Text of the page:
Is this choice of words deliberate, given that the word “bishop” comes from the Koine Greek ἐπίσκοπος epískopos, which can be literally translated as “overseer”?
Very deliberate indeed. I've been trying to stick to an Anglish translation convention when possible, hence using "leasemind" instead of "artificial intelligence", etc.

Comparing traditional Christian holy orders to clerics in the Bright Way, a hearthkeeper fills the role of both deacon and priest, as she's responsible for maintaining the star hearth and seeing that the faithful receive adequate power to their homes, and she leads liturgies and grants absolution. Overseers are (at least nominally) also hearthkeepers, and oversee all the lighthouses in a geographical area, usually a city, but sometimes an entire state if it's small enough. Very small independent territories like Wayfarers' Haven have a single lighthouse with a single hearthkeeper that technically qualifies as an overseer since an overseer's jurisdiction doesn't cross political boundaries.

Hearthkeepers were the first clerical rank to be established, being the descendants of the old shamans, with the rank of overseer evolving later as yinrih society matured and more complex governing structures were needed. The high hearthkeeper is the top rank, leading the whole hierarchy. How she gets her position is yet to be determined.
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The Hard Problem of Unconsciousness

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The yinrih are incapable of fully losing consciousness, even during torpor or when in suspension. It is impossible to break a yinrih's stream of consciousness without causing brain death. Fortunately, it's REALLY hard to do this, thanks in part to the yinrih's heavily redundant neurology.

Naturally, this has a huge effect on the yinrih's theory of mind. While it's entirely possible some animals on yih experience unconsciousness as Earth animals do, the yinrih can't possibly know this due to the subjective nature of personal experience.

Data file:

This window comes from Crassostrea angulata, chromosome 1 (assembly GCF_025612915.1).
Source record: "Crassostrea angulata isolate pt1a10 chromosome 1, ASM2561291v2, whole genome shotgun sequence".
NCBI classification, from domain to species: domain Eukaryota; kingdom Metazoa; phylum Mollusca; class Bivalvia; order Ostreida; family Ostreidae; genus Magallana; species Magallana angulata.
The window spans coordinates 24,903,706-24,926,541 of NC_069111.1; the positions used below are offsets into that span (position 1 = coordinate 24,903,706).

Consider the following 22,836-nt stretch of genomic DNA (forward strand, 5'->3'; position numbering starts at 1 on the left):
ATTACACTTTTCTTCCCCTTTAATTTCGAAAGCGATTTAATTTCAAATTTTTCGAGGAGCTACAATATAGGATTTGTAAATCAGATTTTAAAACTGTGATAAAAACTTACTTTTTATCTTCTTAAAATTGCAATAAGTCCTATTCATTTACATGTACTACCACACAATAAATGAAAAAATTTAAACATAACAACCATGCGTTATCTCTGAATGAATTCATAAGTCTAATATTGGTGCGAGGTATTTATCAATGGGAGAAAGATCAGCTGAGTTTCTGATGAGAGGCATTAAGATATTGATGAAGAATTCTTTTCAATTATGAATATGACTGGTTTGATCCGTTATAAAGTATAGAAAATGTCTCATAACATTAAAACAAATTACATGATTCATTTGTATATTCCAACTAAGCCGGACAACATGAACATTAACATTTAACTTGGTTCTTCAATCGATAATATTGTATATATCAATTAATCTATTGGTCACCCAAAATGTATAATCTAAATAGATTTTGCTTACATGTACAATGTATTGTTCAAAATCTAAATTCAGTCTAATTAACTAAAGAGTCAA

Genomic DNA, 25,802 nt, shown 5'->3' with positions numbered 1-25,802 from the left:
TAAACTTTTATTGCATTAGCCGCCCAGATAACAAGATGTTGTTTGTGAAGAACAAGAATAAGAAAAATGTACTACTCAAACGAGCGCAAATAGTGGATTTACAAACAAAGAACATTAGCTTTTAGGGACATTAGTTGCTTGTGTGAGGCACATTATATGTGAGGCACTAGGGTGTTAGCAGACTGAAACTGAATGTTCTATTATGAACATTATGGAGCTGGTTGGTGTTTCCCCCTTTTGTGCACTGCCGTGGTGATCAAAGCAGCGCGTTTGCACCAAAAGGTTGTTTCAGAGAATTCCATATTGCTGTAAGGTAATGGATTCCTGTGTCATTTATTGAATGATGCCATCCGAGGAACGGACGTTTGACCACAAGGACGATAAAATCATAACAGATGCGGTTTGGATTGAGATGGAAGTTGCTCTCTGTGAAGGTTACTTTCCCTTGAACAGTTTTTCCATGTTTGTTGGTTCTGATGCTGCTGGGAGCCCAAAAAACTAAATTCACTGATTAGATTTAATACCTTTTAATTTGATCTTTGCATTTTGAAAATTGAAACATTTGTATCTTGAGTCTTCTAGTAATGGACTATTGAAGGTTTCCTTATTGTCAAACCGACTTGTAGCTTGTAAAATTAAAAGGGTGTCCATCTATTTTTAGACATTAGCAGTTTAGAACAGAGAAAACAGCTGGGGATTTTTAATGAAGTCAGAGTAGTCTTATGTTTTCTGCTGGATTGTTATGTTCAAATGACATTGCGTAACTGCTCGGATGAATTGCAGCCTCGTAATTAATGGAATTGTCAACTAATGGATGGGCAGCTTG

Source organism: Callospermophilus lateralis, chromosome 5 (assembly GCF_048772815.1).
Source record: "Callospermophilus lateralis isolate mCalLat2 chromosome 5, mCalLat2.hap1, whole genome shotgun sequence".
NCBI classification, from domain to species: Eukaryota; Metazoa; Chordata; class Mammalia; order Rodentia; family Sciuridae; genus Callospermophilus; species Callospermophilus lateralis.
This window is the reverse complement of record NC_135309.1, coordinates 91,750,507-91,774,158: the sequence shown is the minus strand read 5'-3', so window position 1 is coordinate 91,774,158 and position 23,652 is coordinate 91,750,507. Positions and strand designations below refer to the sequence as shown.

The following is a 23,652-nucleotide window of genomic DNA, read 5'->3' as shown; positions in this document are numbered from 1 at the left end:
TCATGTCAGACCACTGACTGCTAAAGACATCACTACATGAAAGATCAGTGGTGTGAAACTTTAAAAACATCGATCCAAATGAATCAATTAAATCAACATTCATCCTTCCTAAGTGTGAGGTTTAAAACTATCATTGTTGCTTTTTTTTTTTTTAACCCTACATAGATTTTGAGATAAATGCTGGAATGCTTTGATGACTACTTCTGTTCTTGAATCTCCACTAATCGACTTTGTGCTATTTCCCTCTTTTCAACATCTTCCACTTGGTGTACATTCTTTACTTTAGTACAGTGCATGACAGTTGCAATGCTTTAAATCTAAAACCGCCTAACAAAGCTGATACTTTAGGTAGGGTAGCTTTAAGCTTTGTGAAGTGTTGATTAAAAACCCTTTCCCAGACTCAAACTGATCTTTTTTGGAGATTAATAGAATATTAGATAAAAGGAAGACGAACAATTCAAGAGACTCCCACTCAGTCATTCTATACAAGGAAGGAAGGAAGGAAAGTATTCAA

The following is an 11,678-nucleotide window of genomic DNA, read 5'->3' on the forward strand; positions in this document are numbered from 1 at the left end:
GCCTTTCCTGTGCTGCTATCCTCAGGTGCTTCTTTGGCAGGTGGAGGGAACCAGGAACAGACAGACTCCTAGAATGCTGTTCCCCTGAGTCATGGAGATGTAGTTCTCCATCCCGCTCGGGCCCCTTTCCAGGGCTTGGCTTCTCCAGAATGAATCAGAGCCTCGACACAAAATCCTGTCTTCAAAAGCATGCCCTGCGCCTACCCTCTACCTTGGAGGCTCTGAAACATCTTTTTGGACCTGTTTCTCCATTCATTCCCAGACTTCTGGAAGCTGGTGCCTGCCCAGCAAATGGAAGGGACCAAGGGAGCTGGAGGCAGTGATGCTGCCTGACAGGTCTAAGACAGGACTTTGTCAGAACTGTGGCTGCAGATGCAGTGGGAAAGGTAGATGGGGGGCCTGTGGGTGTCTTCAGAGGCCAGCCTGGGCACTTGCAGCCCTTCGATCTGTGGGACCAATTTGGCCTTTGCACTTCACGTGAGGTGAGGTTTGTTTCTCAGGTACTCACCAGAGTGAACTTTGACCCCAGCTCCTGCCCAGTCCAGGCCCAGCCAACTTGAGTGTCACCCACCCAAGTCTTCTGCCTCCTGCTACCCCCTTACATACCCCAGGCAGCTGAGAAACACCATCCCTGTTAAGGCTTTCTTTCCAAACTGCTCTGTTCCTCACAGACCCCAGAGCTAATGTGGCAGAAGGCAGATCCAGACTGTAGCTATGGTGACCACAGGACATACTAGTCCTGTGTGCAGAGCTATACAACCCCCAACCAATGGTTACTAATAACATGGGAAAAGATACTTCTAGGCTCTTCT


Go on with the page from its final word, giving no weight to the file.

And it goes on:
When they meet humans, who, as you know, lose consciousness for 8 hours every night, a huge debate erupts around the implications. Is the person who wakes up in the morning the same person that went to sleep last night?

This only adds to the yinrih's perception that humans got the short end of the stick, adding the fact that we spend a third of our lives unconscious to the facts that we live so much shorter lives, and we had to invent writing rather than having it built in from the start.
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Re: The Hard Problem of Unconsciousness

Post by Arayaz »

lurker wrote: 07 Feb 2024 21:45 When they meet humans, who, as you know, lose consciousness for 8 hours every night, a huge debate erupts around the implications. Is the person who wakes up in the morning the same person that went to sleep last night?
Awesome.
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Star Lanterns

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Image
Star lanterns are like miniature star hearths. As such, they're also micro fusion reactors. they obtain hydrogen to fuse by taking in ambient water vapor and electrolytically separating the hydrogen and oxygen. They're small enough to fit in the hand, but output enough energy to power an average human household.

Missionaries bring star lanterns as gifts to newly discovered sapients.
I fixed the glass issue, a little bit. It still looks a little weird. It takes 3+ minutes for this to render, so making adjustments is time-consuming.
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The Yinrih Can into Space

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One might find it odd, given the yinrih's longer lifespan, that they were able to achieve spaceflight a mere five thousand Earth years after achieving sapience. This would be like paleolithic humans going from hunting and gathering with sharpened sticks and hand axes to manned orbital flight in a mere five hundred years.

One obvious contributor is that the yinrih had been able to write from the word go. Being able to preserve thoughts over time and space, allowing their collective body of knowledge to start building up over generations. The second reason they progressed up the tech tree so fast is that most scientific progress was done under the auspices of the Bright Way, which had (and to an extent still has) a strong martyrdom culture. Giving one's life while furthering the goal of finding other sophonts among the stars is the highest honor a Wayfarer can hope to achieve.

Combining religious zeal and scientific curiosity makes for a rather high casualty rate among yinrih scientists, engineers, and explorers, willing as they were to take greater risks in the name of fulfilling the Great Commandment. In particular, the yinrih didn't so much dip their paws into the starry firmament as hurl themselves headlong into it. It was less NASA and more Kerbal Space Program. Less than a score of humans have died while attempting spaceflight, but the yinrih have a litany of canonized martyrs (and cannonized martyrs, given their earliest attempts may or may not have involved shooting people out of a cannon in a vaguely upward direction), all of whom made the ultimate sacrifice while pursuing greater knowledge.
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The Mechanists